Alfie was concerned as well as intrigued. Tilley seemed desperately unhappy about her previous life and the life she would be leading in Sydney. There were certainly overtones of violence, but where from? Her father, or possibly her husband? Alfie didn’t have the answers or even the questions to ask, but he would keep his eye on Tilley to ensure she did nothing stupid while she was in that frame of mind.

A few days later, Alfie awoke to the sound of foreign voices. Through his porthole, he could see dock workers unloading goods from the Kalyan by crane, then moving them by hand to trolleys for storage. They had arrived in Marseille: a melting pot of Mediterranean peoples and cultures, with the highest murder rate in France. Alfie had heard talk that Marseille was a cesspit of robbery, rape and torture, and that various gangs operated in the city.

After breakfast he ventured ashore, knowing the dangers but also wishing to set foot in the sunny end of France. He asked Marcus to join him.

“Oh, dear boy, if there is anything worse than a Frenchie, it’s a Frenchie sunning themselves,” was the reply. “I don’t like them, never have, never will, and I would rather watch an orphanage burn down than spend one minute ashore in their smelly country!”

Alfie got the message loud and clear. Alone, he wandered into Marseille, through the docks and out to a wide street. Deciding to watch the world go by, he placed himself in a café a mile or so away from the docks and ordered a cup of coffee from a sad-looking waitress. The beverage was thick and black, accompanied by a dish of ice cream. The waitress indicated to scoop the ice cream into the coffee, which Alfie did. It was delicious, and he nodded to the waitress to show he was enjoying it.

On the opposite side of the road, Alfie spotted Tilley. Reflecting upon her mood some days ago and the things he had heard about Marseille, he decided to follow her, at a distance. He paid for his coffee, leaving the now less miserable waitress a tip, and began his detective work. 

Tilley nosed around in shops selling a variety of goods, from leather shoes to hats. Then she wandered up a small alleyway and Alfie closed the distance between them. Tilley turned a corner out of sight, so Alfie really stepped up the pace – then he heard a scream that pierced the air and sent a chill up his spine.

He ran to the corner intersection and saw, on the other side of the road, a smallish Arab man holding a six-inch knife at Tilley’s throat. The thief was around fifteen yards away from Alfie and had not yet spotted him. Very quietly, Alfie walked towards him, until he was close enough dive at the man and knock him over. Alfie hadn’t really thought past that point when the thief saw him and made eye contact.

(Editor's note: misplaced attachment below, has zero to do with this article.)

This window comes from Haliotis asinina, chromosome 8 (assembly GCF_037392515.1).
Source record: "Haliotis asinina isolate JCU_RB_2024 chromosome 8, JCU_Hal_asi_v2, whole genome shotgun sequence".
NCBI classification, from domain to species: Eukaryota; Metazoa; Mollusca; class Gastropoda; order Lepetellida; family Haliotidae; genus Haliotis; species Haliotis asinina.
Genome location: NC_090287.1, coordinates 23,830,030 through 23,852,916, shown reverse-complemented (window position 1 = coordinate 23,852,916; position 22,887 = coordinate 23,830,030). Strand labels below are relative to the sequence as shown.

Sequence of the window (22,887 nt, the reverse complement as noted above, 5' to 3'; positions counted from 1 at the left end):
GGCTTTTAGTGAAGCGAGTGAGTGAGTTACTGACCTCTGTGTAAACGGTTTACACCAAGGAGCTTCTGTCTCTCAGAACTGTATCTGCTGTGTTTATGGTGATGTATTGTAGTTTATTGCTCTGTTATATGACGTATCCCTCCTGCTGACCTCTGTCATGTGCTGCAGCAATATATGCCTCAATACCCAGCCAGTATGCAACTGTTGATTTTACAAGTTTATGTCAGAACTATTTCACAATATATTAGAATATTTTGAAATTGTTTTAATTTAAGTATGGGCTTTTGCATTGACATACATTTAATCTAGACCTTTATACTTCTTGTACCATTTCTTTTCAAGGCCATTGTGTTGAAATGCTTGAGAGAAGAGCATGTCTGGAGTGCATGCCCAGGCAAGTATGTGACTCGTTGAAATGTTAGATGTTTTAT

Alfie saw an evil born out of desperation in those eyes. In a fraction of a second, he yelled at the top of his voice while jumping directly at the thief. Alfie hit him hard around the waist and they tumbled over onto the hot cobblestones. Alfie landed a good punch to the thief’s sternum – then he felt a flash across his right cheek.

The knife had deeply penetrated the skin below Alfie’s right eye, the wound running three inches down his cheek. Alfie didn’t feel it; he concentrated on turning the thief face down on the cobblestones. Then he smashed the man’s face into the ground and kneed him hard in the bollocks to disable him. Alfie took the knife, kicked him in the kidney for good measure, and indicated to a distraught Tilley that it was time to go. The thief lay prostrate on the ground as they escaped, Alfie losing blood from the ugly wound on his face.

“Fank you, fank you Alfie,” said Tilley, “you just saved my life!”

“We need to get out of here very quickly,” Alfie replied. “He is most definitely a member of a gang, who will have no problem killing us both.”

They ran to an area filled with shops and people, where Alfie could relax while Tilley looked at his wound.

“You will ’ave to ’ave stiches, Alfie,” she told him. “’Old this cloff on yer face and we’ll go back to the ship and see the doctor.”

Tilley was shaking uncontrollably by the time they reached the ship. She collapsed in the doctor’s surgery and was seen to before the doctor treated Alfie. He stitched Alfie’s face, informing him regretfully that it would leave a permanent scar.

“You’re lucky, though, Alfie,” said the doctor. “An inch higher and you would have lost an eye; an inch lower and you would have had a wider mouth by some measure.”

Alfie went up to his stateroom to rest. He didn’t stir until the next morning, by which time the Kalyan had left Marseille and was heading for Port Said.